PhD Student Newsletter - Fall 2014
Congratulations to the following students for successfully defending their PhD dissertations!
- Sara McDonald - "A Social and Ecological Evaluation of Marine Mammal Take Reduction Teams."
- Daniel Dunn - “On the dynamic management of marine resources”
Congratulations to Joy Stanistreet for passing her preliminary exams!
Grants and Awards
Vivienne Foroughirad received $1500 grant from Duke Data Expeditions to lead a workshop for undergraduates on programming for social network analysis.
Meagan Dunphy-Daly was awarded the Knauss Fellowship in Marine Policy and will carry out her fellowship year as the Congressional Affairs Fellow at NOAA's Office of Legislative Affairs in downtown D.C. from February 2015-February 2016.
Brad Dubik received a Dissertation Development Fellowship from the Social Science Research Council to support research on shrimp aquaculture development and the impacts of shrimp disease outbreaks on global seafood markets.
Bradford Dubik, Elizabeth Clark and Sarah Bess Jones have been awarded fellowships from the National Socio-Environmental Synthesis Center (SESNYC) to study the impacts of climate change on commercial fish stocks and fishing communities in the Northeast and Mid-Atlantic. Their interdisciplinary SESYNC-funded research team includes Marine Lab alum Joshua Stoll (MEM ’09), now a PhD student at the University of Maine, as well as graduate students from Rutgers, Princeton and Oxford.
Johnson, M., C. Hannah, L. Acton, R. Popovici, K. Karanth and E. Weinthal. 2014. Network environmentalism: Citizen scientists as agents for environmental advocacy. Global Environmental Change 29: 235-245.Fall 2014 Newsletter
Griffin JN, Schrack EC, Lewis KA, Baums, IB, Soomdat N, Silliman BR. In press. Densitydependent growth of a branching coral under restoration. Restoration Ecology. Freitas RF, Schrack EC, Seig RD, Silliman BR, Costa CSB. 2014. Grazing scar characteristics impact degree of fungal facilitation in Spartina alterniflora leaves in a South American salt marsh. Brazilian Archives of Biology and Technology.
Karniski, C.B., Patterson, E.M., Kryzyszcyk, E., Foroughirad, V., Stanton, M.A. & J. Mann. In press. A comparison of survey and focal follow methods for estimating individual activity budgets of cetaceans. Marine Mammal Science.
Dunn, D.C. (2014) On the dynamic management of marine resources (Doctoral dissertation). Available from ProQuest Dissertations and Theses. Kot, C.Y., P. Halpin, J. Cleary, D.C. Dunn. (2014) “A Review Of Marine Migratory Species and the Information Used to Describe Ecologically or Biologically Significant Areas (EBSAs)”. Information document prepared by Global Ocean Biodiversity Initiative (GOBI) for the Convention on Migratory Species. Assessment conducted by Marine Geospatial Ecology Lab, Duke University.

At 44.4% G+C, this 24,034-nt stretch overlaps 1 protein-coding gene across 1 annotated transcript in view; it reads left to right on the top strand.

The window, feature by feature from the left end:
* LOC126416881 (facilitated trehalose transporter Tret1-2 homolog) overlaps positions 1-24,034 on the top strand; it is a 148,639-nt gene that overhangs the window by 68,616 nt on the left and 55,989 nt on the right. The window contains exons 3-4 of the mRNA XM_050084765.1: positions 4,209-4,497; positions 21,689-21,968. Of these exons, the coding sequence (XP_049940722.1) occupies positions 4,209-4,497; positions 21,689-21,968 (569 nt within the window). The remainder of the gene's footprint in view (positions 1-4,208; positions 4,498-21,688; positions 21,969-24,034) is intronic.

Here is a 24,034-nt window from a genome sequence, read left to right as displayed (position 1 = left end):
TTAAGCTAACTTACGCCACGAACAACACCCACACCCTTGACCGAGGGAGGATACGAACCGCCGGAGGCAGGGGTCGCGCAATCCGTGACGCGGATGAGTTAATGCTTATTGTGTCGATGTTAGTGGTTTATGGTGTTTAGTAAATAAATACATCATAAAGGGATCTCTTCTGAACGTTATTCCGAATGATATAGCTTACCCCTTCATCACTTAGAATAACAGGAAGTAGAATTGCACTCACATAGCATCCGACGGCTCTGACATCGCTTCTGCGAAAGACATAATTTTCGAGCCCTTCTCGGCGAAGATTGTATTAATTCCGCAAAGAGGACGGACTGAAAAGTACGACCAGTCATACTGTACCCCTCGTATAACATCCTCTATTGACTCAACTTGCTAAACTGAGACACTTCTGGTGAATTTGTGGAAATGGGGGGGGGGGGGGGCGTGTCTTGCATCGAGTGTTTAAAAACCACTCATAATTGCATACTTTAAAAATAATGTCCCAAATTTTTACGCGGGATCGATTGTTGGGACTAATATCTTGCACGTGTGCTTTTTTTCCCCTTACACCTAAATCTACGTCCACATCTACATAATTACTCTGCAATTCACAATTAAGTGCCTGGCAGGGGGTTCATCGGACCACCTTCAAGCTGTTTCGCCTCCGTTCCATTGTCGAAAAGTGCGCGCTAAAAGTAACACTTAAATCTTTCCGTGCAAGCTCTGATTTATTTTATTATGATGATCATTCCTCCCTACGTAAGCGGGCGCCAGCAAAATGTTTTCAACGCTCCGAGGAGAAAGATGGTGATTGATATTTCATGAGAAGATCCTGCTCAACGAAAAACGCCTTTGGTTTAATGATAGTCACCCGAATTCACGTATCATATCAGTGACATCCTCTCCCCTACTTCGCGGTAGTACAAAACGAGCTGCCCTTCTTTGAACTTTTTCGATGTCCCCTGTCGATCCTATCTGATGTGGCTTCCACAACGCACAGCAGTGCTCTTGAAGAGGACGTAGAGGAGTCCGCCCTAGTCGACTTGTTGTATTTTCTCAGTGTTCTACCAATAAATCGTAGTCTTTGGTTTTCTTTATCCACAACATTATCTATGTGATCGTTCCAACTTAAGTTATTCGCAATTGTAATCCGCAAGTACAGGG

Heenehan, H., Basurto, X., Bejder, L., Tyne, J., Higham, J., & Johnston, D. Using Ostrom’s common pool resource theory to build towards an integrated ecosystem based sustainable cetacean tourism system in Hawai`i. Journal of Sustainable Tourism. doi: 10.1080/09669582.2014.986490
Daniel Dunn gave a presentation on “Does a balanced harvest require dynamic management in developed fisheries?” at the workshop on Balanced Harvest in the real world – Scientific, policy and operational issues in an ecosystem approach to fisheries (IUCN Fisheries Expert Group; Sept. 2014)
Notes from the Field
Joy Stanistreet deployed five acoustic recording units offshore of Cape Hatteras, NC, beginning the second year of seasonal monitoring for highly endangered North Atlantic right whales migrating through this region.
Brad Dubik collaborated with local government and academic personnel to survey shrimp farms throughout Aceh, Indonesia to investigate the implementation of pond management strategies and connections to global markets among small-scale producers.
Dave Haas collaborated with NOAA’s Northwest Fisheries Science Center and Cascadia Research Collective in September on endangered Southern Resident Killer Whale DTAG deployments, collecting 38 hours of Southern Resident DTAG data and an additional eight hours from a single transient killer whale deployment.
Teaching, Collaboration, and Community Engagement
Liz Schrack and Chris Ward participated in the November 2014 SciREN event in Raleigh, Fall 2014 Newsletter NC where they presented an interactive web-based tool for teaching high school and undergraduate students major concepts in ecology.
Heather Heenehan wrote a blog for NC Sea Grant Blog called "Encouraging Women in STEM" about the Scientific Research and Education Network events. http://ncseagrant.ncsu.edu/blog/2014/11/07/encouraging-women-in-stem/
Heather Heenehan and Alyse Larkin helped spearhead the inaugural Scientific Research and Education Network Triangle Event on November 13th. The event was organized by students at Duke, UNC, and NC State at the NC Museum of Natural Sciences in Raleigh. 70 researchers and more than 200 educators participated. Liz Schrack, Charmaine Yung, Sarah Loftus, Chris Ward and Tara Essock-Burns participated as researchers at the event and spent the evening interacting with educators and sharing classroom-ready materials. For more information please see http://thesciren.org
Heather Heenehan participated in the North Carolina Science Teachers Association conference in Winston Salem, NC in November and spoke about inviting scientists to classrooms.